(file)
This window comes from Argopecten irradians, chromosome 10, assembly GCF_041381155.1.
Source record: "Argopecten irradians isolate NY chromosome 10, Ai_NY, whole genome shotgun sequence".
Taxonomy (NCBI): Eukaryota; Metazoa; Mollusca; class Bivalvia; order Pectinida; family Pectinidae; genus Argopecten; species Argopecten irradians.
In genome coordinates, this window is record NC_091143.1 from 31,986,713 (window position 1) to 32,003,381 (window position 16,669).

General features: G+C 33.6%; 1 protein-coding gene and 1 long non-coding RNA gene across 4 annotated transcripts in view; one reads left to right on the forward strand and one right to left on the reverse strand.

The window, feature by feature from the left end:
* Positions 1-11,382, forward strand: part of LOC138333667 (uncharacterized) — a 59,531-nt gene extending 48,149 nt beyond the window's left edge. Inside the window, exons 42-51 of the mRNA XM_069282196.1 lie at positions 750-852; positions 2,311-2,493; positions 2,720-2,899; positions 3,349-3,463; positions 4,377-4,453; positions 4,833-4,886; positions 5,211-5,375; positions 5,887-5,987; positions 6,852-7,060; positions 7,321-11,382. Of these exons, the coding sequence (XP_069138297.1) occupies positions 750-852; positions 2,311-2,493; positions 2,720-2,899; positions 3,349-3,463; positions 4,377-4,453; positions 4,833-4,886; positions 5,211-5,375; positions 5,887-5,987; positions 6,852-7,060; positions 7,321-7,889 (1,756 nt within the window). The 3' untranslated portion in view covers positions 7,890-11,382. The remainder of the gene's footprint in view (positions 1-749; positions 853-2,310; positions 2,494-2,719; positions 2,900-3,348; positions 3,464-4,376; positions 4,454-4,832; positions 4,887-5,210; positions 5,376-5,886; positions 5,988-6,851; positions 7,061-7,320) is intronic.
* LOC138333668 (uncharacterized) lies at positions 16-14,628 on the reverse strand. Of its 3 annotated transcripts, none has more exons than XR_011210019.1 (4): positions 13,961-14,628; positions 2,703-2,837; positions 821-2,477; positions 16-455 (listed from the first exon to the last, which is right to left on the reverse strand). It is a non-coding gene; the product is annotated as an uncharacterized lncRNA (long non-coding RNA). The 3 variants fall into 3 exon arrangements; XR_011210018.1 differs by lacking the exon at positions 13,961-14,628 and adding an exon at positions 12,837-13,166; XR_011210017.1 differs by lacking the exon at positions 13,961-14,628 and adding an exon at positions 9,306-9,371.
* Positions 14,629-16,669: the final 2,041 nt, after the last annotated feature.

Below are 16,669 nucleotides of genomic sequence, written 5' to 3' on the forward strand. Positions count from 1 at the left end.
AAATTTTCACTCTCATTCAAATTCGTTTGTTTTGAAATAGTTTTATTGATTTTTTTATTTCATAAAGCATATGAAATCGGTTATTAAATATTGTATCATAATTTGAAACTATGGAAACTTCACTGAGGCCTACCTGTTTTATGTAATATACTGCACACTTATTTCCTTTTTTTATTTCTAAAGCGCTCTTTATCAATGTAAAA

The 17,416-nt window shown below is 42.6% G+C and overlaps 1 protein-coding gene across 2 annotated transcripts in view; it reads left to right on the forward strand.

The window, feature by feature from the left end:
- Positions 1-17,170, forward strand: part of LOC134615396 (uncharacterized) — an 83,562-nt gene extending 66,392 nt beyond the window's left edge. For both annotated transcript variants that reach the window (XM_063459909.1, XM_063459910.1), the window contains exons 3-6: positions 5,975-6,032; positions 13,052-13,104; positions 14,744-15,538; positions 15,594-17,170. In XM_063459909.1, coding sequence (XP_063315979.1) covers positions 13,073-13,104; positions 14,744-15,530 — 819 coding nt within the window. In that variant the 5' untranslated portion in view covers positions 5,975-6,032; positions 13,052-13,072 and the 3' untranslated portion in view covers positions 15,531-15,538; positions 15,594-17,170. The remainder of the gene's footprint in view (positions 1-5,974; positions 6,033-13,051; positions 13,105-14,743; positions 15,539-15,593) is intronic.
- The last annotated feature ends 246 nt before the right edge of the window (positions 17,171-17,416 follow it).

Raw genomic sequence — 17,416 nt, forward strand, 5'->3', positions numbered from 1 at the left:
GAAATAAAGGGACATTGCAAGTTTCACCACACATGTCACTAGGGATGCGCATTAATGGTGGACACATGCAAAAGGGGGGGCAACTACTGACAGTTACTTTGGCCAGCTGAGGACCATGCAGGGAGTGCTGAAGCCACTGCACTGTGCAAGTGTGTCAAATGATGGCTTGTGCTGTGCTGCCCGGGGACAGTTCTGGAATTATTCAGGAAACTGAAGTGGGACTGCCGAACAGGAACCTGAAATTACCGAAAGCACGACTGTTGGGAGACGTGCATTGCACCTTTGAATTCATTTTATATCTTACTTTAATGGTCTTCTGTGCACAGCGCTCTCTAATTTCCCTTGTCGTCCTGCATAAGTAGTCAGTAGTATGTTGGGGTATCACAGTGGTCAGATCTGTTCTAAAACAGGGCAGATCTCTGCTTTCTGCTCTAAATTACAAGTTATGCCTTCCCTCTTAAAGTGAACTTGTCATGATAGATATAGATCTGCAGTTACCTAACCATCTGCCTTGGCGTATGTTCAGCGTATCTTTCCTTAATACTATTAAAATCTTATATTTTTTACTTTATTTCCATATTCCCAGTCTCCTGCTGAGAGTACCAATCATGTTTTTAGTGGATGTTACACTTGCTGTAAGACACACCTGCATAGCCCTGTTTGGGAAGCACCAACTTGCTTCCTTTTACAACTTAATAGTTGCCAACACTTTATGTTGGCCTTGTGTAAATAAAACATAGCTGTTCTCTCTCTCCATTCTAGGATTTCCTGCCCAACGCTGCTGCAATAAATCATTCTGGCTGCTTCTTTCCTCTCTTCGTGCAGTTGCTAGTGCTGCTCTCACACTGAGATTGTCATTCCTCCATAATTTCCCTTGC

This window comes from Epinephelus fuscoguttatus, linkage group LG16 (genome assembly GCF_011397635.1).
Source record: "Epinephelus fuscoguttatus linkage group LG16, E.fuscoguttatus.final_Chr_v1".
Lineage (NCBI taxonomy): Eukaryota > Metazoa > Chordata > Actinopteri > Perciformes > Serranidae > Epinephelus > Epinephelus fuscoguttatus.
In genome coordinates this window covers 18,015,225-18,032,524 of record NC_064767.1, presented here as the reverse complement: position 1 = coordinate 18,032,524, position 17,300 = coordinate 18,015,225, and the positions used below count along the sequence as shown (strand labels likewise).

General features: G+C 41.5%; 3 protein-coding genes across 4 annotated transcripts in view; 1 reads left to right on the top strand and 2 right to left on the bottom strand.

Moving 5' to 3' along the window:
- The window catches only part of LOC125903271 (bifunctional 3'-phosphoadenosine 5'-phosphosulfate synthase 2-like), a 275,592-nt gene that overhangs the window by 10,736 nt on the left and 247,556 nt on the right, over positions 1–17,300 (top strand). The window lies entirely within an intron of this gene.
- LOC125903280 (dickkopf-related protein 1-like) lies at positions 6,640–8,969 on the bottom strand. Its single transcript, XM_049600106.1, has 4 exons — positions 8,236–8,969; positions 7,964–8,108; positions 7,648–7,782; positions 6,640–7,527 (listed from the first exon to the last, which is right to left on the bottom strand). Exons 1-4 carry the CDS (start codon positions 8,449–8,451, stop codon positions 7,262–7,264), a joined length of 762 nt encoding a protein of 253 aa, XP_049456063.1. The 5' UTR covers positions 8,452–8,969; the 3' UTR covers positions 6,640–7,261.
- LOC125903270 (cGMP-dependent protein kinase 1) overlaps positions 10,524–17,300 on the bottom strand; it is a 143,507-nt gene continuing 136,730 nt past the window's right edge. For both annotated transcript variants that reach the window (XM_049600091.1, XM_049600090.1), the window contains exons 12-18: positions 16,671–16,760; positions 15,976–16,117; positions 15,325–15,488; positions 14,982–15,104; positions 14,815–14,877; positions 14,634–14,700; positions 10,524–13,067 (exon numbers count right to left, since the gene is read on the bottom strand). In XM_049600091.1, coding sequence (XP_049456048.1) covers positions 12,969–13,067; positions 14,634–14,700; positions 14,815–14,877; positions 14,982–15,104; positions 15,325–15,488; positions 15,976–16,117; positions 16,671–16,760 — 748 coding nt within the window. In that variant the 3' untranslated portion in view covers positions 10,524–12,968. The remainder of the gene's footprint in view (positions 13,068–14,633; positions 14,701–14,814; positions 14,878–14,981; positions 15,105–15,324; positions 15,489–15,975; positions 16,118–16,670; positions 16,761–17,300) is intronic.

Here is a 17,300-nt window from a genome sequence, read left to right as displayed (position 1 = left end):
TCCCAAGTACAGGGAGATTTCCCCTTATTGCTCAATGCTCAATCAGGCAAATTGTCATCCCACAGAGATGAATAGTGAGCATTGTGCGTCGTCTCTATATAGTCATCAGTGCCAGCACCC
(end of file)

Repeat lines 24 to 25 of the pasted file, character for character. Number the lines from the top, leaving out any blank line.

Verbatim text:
- The window catches only part of LOC125903271 (bifunctional 3'-phosphoadenosine 5'-phosphosulfate synthase 2-like), a 275,592-nt gene that overhangs the window by 10,736 nt on the left and 247,556 nt on the right, over positions 1–17,300 (top strand). The window lies entirely within an intron of this gene.
- LOC125903280 (dickkopf-related protein 1-like) lies at positions 6,640–8,969 on the bottom strand. Its single transcript, XM_049600106.1, has 4 exons — positions 8,236–8,969; positions 7,964–8,108; positions 7,648–7,782; positions 6,640–7,527 (listed from the first exon to the last, which is right to left on the bottom strand). Exons 1-4 carry the CDS (start codon positions 8,449–8,451, stop codon positions 7,262–7,264), a joined length of 762 nt encoding a protein of 253 aa, XP_049456063.1. The 5' UTR covers positions 8,452–8,969; the 3' UTR covers positions 6,640–7,261.